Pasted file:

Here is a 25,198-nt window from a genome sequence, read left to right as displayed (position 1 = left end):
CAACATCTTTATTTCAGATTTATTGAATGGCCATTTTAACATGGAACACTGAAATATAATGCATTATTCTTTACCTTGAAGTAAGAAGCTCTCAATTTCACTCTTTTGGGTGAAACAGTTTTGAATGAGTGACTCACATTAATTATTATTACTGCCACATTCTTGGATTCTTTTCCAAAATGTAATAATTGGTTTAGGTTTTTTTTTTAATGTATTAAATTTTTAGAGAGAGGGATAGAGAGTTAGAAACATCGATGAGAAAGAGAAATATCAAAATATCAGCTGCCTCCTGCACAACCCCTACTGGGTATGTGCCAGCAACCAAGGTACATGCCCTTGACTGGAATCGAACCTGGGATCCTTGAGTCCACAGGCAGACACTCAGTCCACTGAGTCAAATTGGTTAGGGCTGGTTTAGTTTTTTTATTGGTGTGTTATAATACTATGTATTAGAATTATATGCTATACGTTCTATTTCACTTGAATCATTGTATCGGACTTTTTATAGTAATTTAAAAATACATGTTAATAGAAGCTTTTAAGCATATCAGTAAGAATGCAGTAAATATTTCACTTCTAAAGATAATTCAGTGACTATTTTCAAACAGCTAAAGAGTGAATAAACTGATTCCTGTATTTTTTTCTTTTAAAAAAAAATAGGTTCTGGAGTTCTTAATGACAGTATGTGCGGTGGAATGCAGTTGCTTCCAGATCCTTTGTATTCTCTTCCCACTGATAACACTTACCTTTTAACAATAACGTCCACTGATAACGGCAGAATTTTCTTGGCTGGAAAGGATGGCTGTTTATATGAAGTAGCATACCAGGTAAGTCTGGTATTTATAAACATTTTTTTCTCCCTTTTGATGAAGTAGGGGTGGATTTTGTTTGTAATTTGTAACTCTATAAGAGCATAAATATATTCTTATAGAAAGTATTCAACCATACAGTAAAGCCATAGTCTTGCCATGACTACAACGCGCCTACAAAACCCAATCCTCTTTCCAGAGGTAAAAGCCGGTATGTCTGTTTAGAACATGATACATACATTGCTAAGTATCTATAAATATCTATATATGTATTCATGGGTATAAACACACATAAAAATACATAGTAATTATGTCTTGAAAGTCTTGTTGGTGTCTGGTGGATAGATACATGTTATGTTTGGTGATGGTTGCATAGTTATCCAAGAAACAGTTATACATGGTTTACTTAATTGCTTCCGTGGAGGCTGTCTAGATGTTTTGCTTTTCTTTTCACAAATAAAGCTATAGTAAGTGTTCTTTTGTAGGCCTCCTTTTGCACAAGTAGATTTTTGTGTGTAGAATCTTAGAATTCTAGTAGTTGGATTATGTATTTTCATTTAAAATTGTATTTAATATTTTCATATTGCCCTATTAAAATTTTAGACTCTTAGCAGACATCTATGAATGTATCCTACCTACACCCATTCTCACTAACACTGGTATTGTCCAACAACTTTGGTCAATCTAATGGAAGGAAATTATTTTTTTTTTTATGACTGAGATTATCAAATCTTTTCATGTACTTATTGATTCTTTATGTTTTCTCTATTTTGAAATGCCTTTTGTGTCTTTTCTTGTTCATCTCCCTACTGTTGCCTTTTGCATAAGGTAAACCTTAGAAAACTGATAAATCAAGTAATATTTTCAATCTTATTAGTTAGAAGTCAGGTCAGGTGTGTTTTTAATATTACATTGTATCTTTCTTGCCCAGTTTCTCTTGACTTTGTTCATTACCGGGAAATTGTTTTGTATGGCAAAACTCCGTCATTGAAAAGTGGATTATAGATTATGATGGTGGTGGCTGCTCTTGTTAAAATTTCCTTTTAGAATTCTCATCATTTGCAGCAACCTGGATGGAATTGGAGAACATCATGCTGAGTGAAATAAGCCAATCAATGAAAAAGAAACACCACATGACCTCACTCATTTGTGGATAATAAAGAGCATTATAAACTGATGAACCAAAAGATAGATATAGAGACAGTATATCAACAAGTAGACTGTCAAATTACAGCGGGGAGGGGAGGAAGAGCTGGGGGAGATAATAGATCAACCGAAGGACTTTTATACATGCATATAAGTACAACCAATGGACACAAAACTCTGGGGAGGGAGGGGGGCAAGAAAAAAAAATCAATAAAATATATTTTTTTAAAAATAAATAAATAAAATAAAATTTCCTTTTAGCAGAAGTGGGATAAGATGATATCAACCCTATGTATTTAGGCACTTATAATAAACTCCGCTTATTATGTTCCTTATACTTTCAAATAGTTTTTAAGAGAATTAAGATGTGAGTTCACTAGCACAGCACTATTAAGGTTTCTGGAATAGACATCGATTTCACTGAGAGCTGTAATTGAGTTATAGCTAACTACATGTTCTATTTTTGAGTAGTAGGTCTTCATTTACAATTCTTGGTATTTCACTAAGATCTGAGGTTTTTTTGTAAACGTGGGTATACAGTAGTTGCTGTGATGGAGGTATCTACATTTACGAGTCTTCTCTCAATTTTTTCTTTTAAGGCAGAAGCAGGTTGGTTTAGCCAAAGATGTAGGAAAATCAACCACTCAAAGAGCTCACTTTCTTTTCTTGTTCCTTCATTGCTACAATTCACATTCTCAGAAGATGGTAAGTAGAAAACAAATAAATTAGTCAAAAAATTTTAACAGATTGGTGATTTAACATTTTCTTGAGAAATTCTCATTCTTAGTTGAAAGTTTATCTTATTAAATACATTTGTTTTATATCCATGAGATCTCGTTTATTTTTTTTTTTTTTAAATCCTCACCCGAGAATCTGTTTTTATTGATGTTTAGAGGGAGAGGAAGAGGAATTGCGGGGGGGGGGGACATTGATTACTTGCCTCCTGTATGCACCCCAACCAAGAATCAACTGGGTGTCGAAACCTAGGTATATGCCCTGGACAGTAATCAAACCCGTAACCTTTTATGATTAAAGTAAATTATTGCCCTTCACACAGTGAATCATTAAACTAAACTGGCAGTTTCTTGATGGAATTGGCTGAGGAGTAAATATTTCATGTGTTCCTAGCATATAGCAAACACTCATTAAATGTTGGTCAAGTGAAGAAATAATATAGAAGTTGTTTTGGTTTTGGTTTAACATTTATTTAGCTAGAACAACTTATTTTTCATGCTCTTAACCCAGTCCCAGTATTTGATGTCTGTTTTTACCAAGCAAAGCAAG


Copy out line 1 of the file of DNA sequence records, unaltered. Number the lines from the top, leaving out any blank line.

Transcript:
Here is a 25,198-nt window from a genome sequence, read left to right as displayed (position 1 = left end):